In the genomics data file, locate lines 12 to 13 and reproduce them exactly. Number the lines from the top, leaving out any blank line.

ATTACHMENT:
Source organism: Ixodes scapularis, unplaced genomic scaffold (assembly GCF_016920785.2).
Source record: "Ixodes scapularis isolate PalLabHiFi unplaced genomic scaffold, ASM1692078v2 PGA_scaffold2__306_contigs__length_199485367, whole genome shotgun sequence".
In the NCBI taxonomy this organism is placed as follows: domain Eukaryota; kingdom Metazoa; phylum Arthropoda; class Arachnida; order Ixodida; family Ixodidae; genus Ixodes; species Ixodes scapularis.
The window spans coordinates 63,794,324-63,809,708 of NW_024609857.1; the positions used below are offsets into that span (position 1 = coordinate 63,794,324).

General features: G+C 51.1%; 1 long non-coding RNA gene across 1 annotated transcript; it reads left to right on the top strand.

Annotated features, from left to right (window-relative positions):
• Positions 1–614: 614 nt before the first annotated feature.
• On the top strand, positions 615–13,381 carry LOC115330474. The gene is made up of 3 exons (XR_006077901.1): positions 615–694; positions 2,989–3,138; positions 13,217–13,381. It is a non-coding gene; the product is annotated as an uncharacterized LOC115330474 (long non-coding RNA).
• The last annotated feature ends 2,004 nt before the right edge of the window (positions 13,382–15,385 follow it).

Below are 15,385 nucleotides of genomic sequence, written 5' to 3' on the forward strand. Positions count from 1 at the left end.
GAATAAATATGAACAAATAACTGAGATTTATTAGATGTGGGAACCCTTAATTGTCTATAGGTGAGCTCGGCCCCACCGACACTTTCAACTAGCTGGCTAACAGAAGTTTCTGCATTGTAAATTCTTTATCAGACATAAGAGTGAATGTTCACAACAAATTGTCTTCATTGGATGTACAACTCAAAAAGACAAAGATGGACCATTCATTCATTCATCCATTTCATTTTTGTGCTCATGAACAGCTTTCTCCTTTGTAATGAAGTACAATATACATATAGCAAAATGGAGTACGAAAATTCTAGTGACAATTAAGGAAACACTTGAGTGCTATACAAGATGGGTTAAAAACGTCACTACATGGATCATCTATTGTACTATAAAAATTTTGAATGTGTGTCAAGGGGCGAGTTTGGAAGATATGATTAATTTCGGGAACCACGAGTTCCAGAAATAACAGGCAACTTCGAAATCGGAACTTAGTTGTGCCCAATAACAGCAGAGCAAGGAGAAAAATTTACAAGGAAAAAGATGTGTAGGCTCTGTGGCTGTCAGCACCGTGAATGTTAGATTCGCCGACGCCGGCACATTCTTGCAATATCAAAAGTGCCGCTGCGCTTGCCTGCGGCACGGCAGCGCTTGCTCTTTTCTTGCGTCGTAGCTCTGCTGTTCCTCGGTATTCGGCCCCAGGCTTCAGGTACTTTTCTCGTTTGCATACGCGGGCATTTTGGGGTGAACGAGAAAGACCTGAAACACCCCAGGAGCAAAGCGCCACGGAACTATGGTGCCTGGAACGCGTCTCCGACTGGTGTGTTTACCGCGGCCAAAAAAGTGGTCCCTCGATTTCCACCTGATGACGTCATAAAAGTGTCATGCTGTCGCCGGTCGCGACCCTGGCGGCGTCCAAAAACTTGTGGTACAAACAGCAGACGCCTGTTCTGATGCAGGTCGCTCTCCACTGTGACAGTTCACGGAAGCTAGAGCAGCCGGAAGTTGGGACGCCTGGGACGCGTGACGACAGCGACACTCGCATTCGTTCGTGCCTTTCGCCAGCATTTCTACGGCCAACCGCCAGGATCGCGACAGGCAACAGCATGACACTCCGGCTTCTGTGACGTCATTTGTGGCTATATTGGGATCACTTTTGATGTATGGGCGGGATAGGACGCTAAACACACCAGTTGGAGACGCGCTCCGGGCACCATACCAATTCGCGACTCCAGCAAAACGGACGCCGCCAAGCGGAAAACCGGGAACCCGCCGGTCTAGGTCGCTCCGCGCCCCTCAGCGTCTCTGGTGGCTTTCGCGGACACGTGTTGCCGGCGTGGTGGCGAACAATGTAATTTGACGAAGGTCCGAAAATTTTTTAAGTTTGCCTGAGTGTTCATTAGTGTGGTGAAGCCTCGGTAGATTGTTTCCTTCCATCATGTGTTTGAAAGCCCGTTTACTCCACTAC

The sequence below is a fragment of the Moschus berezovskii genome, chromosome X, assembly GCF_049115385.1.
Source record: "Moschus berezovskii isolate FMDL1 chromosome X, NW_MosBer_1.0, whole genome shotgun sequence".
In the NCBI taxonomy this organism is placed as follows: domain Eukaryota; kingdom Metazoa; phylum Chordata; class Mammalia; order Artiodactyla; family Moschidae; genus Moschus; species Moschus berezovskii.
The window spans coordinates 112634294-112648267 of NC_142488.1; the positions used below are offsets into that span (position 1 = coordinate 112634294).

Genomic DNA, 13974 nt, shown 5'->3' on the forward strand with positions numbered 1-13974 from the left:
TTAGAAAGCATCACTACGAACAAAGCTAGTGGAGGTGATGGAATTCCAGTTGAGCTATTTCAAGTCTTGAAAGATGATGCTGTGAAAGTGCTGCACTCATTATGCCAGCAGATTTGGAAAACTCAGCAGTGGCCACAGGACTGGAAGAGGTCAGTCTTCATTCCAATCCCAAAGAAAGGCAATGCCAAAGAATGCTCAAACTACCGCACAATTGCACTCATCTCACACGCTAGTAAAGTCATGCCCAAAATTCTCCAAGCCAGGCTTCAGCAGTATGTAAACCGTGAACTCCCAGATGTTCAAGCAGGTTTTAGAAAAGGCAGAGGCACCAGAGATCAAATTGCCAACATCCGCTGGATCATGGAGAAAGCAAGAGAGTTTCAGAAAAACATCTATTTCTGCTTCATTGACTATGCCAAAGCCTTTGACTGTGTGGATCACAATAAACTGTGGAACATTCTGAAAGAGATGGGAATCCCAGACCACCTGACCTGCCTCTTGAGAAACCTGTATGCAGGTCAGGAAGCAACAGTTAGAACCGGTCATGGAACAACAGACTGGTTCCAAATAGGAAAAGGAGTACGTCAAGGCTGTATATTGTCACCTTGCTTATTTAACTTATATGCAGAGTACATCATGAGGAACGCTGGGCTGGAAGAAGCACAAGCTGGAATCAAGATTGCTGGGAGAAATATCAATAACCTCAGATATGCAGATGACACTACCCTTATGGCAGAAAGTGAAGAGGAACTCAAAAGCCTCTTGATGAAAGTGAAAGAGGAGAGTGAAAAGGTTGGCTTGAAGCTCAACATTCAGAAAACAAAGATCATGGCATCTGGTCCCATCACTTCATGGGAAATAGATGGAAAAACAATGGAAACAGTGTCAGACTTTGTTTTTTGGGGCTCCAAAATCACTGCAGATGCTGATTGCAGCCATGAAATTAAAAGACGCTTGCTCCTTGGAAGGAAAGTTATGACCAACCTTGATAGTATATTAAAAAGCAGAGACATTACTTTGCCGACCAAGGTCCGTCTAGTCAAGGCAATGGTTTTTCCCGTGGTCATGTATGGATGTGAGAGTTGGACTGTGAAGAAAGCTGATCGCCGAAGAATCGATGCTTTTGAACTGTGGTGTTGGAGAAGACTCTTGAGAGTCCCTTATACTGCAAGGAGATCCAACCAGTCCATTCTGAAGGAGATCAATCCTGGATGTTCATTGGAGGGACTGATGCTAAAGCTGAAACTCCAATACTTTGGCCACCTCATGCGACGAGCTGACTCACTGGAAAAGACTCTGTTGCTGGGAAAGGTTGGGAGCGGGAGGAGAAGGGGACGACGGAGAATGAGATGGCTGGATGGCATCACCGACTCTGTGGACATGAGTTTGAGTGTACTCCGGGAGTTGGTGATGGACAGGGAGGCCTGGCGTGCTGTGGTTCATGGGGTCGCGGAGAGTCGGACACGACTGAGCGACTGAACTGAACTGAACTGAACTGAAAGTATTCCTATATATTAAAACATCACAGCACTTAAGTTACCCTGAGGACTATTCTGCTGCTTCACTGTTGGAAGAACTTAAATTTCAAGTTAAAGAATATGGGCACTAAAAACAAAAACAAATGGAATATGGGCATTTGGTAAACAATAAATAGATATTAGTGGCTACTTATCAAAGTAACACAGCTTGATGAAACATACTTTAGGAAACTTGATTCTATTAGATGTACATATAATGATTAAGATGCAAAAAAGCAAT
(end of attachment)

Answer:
The sequence below is a fragment of the Moschus berezovskii genome, chromosome X, assembly GCF_049115385.1.
Source record: "Moschus berezovskii isolate FMDL1 chromosome X, NW_MosBer_1.0, whole genome shotgun sequence".